Gary C. Avans II appeals his conviction for DUI after a jury trial and the denial of his motion for new trial. In his sole enumeration of error, he contends his trial counsel was ineffective in failing to engage in plea bargaining with the State and in failing to advise him of the probable outcome of the trial. We find no reversible error, and we affirm.
To establish ineffectiveness, a defendant must prove that trial counsel's performance was deficient and but for the deficiency a reasonable probability existed that the result of the trial would have been different. An error by counsel, even if professionally unreasonable, does not warrant reversal of a criminal conviction if it had no effect on the judgment.
(Citations omitted.) Mathis v. State, 238 Ga. App. 218
, 221-222 (6) (517 SE2d 578
) (1999). In this case, Avans has shown neither that his trial counsel was deficient nor that the outcome of the trial would have been different but for counsel's alleged errors.
This case is distinguished from both Muff and Lloyd. Here, the record does not show that a plea offer was ever made by the State. Avans's trial counsel was not called to testify at the hearing on the motion for new trial. Instead, Avans argues that his trial counsel was ineffective for not pursuing such an offer in the face of the overwhelming evidence against him and in failing to advise him of the probable outcome of the trial. Avans has cited no case, and we have found none, in which failure to initiate plea negotiations was deemed deficient professional conduct.
Moreover, even assuming these failures on counsel's part were deficient, Avans has not shown that he would have accepted a plea offer had he been presented with one. In a similar situation, this court held in Mathis, supra at 222, that when the record is silent as to whether the defendant would have accepted a plea offer if offered, the requirement that he show that counsel's deficiency affected the result is not satisfied.
Finally, the evidence against Avans was very strong. Avans was observed weaving on Interstate 59 in Dade County about 10:00 p.m. by a sheriff's deputy who was transporting a prisoner. The officer also noted that Avans drove so far across the "fog line" on the roadway that the officer thought he had struck a guardrail. He could not stop Avans because of his prisoner, so he requested another officer to make the stop. The officer who made the stop testified that as he approached Avans, Avans rolled down his window, and the officer smelled "a strong smell of alcoholic beverage." Avans admitted having three or four beers that day, and although he was "very calm and cooperative," he failed two out of three field sobriety tests. Avans was placed under arrest and advised of his implied consent rights. He agreed to take a breath test, and the readings on two Intoxylizer 5000 tests administered at the Dade County Sheriff's Department were 0.157 and 0.149, both substantially over the legal blood alcohol level.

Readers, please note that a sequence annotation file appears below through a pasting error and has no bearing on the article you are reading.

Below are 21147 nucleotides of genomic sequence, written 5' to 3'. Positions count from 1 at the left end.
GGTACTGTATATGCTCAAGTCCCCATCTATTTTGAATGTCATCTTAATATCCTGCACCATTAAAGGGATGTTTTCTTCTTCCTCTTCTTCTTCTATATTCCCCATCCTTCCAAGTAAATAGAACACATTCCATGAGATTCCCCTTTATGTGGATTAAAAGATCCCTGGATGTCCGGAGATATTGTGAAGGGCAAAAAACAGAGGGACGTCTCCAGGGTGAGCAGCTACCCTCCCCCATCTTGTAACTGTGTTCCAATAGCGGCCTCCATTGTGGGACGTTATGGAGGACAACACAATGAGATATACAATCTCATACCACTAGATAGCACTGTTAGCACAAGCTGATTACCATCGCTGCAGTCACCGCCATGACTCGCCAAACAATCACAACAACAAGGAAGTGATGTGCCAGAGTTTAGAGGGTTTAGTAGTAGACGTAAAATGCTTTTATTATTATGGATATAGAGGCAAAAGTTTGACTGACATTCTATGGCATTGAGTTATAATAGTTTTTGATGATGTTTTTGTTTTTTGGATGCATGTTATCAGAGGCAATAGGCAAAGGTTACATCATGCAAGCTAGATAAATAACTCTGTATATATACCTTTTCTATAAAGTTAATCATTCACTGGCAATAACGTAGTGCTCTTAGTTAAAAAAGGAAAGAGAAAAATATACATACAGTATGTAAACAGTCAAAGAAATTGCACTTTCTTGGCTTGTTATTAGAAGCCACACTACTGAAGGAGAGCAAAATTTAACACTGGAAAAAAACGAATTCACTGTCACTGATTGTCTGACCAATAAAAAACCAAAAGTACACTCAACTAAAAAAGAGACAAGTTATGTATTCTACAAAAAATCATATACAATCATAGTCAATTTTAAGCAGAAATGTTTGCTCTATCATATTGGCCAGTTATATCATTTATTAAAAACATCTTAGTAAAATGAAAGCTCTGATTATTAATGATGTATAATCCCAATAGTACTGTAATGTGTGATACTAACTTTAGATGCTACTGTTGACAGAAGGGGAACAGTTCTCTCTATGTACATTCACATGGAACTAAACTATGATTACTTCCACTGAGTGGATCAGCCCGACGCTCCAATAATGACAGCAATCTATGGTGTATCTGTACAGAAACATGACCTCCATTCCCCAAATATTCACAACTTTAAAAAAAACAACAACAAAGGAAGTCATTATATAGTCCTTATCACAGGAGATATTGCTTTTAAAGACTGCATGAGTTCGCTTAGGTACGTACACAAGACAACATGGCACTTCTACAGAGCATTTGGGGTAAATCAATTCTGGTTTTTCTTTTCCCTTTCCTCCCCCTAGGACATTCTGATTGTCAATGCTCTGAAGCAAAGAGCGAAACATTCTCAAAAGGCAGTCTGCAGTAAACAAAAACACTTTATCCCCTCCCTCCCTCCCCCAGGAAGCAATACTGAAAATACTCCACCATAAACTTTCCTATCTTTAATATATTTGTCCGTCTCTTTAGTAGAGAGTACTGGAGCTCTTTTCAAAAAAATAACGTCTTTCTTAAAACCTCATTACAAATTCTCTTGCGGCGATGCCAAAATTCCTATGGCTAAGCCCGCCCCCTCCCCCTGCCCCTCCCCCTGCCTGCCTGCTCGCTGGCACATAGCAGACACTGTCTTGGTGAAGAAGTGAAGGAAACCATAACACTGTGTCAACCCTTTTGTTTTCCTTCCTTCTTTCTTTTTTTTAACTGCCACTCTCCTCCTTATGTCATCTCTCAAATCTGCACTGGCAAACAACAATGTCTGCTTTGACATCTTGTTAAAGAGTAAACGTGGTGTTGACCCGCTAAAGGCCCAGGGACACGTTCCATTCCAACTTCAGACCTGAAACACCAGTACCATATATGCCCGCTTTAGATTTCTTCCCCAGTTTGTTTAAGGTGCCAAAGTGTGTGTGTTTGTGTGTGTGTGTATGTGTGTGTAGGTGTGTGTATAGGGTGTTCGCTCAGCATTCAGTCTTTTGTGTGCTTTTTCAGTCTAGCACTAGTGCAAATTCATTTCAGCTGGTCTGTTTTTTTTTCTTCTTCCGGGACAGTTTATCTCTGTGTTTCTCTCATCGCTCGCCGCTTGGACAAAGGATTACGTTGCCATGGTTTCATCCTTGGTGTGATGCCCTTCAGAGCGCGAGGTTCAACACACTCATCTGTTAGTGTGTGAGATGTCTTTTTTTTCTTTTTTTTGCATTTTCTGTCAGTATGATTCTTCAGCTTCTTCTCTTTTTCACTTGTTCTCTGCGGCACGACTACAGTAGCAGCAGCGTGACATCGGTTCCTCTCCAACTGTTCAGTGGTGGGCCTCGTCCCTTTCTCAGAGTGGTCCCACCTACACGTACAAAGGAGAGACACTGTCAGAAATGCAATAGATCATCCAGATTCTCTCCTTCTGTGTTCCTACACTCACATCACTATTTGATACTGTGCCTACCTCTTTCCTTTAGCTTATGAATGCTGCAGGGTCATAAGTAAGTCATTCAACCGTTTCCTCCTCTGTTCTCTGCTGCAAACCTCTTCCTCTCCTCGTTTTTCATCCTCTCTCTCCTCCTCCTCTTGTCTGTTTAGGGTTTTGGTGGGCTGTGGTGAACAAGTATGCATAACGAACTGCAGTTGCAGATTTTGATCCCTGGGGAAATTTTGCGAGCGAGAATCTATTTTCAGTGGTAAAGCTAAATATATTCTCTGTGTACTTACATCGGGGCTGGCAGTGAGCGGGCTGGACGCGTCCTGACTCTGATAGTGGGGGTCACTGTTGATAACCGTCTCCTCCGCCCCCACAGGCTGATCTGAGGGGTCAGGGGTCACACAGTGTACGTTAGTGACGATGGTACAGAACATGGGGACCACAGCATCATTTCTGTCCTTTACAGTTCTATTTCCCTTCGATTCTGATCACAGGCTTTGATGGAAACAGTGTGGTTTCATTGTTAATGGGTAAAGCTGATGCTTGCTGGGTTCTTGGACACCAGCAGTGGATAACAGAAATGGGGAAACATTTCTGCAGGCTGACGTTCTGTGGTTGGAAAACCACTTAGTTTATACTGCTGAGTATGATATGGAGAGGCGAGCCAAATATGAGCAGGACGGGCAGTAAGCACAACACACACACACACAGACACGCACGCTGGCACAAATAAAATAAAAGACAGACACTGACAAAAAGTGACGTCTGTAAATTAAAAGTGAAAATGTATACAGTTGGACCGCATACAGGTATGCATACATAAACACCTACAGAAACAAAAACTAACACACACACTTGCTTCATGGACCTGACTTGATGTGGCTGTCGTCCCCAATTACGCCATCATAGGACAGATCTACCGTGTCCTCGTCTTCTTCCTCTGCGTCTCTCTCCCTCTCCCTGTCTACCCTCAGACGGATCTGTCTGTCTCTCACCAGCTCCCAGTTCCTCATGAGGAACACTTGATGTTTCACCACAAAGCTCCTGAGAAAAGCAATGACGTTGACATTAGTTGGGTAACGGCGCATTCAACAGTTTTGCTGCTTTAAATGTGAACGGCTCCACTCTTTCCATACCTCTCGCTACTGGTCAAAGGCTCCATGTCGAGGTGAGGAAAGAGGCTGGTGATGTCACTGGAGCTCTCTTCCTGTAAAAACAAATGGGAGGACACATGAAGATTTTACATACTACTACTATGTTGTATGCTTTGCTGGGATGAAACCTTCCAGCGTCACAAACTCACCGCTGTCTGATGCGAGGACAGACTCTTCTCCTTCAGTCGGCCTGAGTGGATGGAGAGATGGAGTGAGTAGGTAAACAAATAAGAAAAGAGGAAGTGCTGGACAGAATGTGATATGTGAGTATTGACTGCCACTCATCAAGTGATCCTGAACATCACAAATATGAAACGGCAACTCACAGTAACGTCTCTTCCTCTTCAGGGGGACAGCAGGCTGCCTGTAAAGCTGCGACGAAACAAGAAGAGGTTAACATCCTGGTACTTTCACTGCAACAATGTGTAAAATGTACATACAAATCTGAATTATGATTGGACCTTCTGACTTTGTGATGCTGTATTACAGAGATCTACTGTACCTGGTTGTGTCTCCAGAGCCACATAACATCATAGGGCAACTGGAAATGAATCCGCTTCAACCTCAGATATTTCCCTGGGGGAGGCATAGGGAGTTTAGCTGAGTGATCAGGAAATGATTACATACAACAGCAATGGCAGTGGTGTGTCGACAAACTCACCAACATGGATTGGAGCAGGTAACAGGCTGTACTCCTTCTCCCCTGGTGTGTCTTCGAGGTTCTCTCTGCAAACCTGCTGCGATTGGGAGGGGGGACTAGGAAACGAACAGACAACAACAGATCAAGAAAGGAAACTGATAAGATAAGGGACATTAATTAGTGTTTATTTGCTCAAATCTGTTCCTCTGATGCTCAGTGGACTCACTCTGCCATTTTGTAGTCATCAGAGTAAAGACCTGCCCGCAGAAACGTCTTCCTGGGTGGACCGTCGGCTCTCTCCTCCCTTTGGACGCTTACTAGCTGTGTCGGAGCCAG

Avans testified in his own behalf, admitting he had been drinking with friends at a bowling alley after work. He did not remember weaving or almost hitting the guardrail, but said he could have been "messing with" his radio. He testified he did not have the tolerance his friends had for alcohol, blaming it on his Cherokee Indian ancestry, but he admitted driving after consuming three or four beers. At sentencing, the State introduced evidence that Avans had three prior convictions for driving under the influence. In light of this evidence, it is unlikely that a plea offer could have been negotiated that would have changed the outcome. Even the trial court noted at the hearing on Avans's motion for new trial that both trial counsel and Avans were aware that this was Avans's "fourth DUI. l mean, there just comes a point in time when all you've got is presumption of innocence and burden of proof and [counsel] knew it and [Avans] knew it and they went to trial with that and lost." Knowing this, the trial court did not err in denying Avans's motion for new trial on the ground that Avans's counsel was ineffective.
Herbert E. Franklin, Jr., District Attorney, Elizabeth O. Evans, Assistant District Attorney, for appellee.